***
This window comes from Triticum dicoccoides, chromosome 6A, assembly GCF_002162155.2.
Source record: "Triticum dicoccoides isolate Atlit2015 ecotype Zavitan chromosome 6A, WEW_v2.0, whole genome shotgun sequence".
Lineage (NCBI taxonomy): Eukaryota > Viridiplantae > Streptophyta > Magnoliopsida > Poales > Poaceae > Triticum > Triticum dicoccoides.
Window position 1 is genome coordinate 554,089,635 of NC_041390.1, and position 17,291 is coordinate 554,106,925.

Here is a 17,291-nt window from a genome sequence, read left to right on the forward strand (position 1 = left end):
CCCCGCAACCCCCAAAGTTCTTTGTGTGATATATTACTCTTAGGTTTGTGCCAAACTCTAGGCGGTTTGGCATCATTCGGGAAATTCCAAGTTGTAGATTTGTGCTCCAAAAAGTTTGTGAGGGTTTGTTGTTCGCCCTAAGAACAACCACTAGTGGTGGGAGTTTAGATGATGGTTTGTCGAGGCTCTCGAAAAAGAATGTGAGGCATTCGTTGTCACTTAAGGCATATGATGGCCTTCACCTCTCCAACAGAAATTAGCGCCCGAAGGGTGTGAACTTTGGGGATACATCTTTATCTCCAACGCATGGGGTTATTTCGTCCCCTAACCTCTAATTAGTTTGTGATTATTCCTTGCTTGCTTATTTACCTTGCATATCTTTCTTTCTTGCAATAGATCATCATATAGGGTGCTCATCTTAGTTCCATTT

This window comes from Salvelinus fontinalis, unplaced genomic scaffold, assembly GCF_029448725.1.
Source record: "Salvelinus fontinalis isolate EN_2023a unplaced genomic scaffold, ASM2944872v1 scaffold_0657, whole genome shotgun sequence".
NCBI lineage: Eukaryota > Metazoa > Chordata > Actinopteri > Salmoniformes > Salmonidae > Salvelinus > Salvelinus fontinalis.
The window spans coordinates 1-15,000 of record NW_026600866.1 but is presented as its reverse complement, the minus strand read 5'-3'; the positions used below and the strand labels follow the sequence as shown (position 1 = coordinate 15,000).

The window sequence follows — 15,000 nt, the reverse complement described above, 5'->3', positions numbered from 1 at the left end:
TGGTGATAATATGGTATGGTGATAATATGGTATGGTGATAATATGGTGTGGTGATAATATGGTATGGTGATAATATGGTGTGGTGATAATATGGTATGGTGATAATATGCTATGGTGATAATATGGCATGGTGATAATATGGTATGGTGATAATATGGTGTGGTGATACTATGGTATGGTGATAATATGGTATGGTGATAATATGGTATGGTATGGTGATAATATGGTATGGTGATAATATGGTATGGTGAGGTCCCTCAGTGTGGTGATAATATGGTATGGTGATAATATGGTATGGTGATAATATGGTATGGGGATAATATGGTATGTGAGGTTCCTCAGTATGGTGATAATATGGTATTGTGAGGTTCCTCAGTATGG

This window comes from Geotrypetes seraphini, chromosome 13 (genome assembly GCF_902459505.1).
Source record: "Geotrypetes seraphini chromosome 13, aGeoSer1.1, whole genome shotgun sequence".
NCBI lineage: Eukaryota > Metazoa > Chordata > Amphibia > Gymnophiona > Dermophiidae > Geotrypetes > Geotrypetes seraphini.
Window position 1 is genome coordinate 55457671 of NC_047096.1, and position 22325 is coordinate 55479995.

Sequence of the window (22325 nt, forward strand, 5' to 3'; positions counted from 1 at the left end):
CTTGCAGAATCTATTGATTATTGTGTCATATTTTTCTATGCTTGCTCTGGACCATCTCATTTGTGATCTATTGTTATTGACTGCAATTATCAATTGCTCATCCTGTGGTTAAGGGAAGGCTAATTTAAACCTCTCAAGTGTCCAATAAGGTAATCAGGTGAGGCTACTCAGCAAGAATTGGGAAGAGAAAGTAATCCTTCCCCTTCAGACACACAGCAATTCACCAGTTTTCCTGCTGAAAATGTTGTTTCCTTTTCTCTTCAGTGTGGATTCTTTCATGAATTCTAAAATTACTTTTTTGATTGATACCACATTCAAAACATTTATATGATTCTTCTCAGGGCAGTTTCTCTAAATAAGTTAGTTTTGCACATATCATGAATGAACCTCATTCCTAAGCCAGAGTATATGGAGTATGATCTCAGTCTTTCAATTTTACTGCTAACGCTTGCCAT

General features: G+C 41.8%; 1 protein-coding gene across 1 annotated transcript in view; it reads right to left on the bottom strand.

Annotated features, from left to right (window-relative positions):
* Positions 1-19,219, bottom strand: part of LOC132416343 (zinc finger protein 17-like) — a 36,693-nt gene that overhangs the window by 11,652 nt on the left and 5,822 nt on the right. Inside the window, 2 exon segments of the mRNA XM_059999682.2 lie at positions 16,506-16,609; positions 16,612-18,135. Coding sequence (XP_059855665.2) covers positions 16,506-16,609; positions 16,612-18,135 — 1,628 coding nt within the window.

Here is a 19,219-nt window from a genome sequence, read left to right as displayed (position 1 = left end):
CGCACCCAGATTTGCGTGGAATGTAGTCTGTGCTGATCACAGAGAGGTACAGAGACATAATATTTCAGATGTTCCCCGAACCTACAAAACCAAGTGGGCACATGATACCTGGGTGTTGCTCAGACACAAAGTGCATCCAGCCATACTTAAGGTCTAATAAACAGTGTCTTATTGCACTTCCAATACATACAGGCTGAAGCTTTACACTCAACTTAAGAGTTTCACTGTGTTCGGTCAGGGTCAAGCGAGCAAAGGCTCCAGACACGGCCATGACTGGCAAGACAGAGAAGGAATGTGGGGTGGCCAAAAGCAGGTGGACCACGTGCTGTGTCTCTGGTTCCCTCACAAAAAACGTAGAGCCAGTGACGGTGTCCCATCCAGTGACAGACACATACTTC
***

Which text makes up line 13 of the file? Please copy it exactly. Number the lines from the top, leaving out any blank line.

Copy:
This window comes from Geotrypetes seraphini, chromosome 13 (genome assembly GCF_902459505.1).